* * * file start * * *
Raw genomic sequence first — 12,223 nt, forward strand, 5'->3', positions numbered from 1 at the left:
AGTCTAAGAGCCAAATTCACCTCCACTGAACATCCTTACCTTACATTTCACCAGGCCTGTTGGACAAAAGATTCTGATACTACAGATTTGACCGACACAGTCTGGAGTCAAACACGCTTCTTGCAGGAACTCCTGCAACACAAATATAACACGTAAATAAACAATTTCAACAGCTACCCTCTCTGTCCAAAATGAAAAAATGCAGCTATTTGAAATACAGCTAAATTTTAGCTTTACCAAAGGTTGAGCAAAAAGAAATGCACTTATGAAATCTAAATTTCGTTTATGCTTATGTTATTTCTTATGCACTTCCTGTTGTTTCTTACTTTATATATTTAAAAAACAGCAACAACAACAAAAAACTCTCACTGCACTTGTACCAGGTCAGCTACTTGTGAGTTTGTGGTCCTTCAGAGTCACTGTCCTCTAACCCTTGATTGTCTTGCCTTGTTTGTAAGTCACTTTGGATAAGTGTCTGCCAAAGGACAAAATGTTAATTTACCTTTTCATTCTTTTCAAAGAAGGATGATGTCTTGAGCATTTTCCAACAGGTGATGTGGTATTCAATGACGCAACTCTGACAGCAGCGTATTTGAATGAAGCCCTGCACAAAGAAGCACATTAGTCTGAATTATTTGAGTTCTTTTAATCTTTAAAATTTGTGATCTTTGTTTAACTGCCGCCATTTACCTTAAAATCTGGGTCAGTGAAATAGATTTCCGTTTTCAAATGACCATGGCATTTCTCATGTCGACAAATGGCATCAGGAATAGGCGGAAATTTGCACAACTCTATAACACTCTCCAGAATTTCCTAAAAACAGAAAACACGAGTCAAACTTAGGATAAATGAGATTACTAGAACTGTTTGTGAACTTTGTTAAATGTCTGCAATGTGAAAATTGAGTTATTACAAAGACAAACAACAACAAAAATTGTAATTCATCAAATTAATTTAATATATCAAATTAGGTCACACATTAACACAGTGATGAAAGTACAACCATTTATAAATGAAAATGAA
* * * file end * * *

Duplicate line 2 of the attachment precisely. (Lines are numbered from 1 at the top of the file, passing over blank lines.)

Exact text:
AGTCTAAGAGCCAAATTCACCTCCACTGAACATCCTTACCTTACATTTCACCAGGCCTGTTGGACAAAAGATTCTGATACTACAGATTTGACCGACACAGTCTGGAGTCAAACACGCTTCTTGCAGGAACTCCTGCAACACAAATATAACACGTAAATAAACAATTTCAACAGCTACCCTCTCTGTCCAAAATGAAAAAATGCAGCTATTTGAAATACAGCTAAATTTTAGCTTTACCAAAGGTTGAGCAAAAAGAAATGCACTTATGAAATCTAAATTTCGTTTATGCTTATGTTATTTCTTATGCACTTCCTGTTGTTTCTTACTTTATATATTTAAAAAACAGCAACAACAACAAAAAACTCTCACTGCACTTGTACCAGGTCAGCTACTTGTGAGTTTGTGGTCCTTCAGAGTCACTGTCCTCTAACCCTTGATTGTCTTGCCTTGTTTGTAAGTCACTTTGGATAAGTGTCTGCCAAAGGACAAAATGTTAATTTACCTTTTCATTCTTTTCAAAGAAGGATGATGTCTTGAGCATTTTCCAACAGGTGATGTGGTATTCAATGACGCAACTCTGACAGCAGCGTATTTGAATGAAGCCCTGCACAAAGAAGCACATTAGTCTGAATTATTTGAGTTCTTTTAATCTTTAAAATTTGTGATCTTTGTTTAACTGCCGCCATTTACCTTAAAATCTGGGTCAGTGAAATAGATTTCCGTTTTCAAATGACCATGGCATTTCTCATGTCGACAAATGGCATCAGGAATAGGCGGAAATTTGCACAACTCTATAACACTCTCCAGAATTTCCTAAAAACAGAAAACACGAGTCAAACTTAGGATAAATGAGATTACTAGAACTGTTTGTGAACTTTGTTAAATGTCTGCAATGTGAAAATTGAGTTATTACAAAGACAAACAACAACAAAAATTGTAATTCATCAAATTAATTTAATATATCAAATTAGGTCACACATTAACACAGTGATGAAAGTACAACCATTTATAAATGAAAATGAA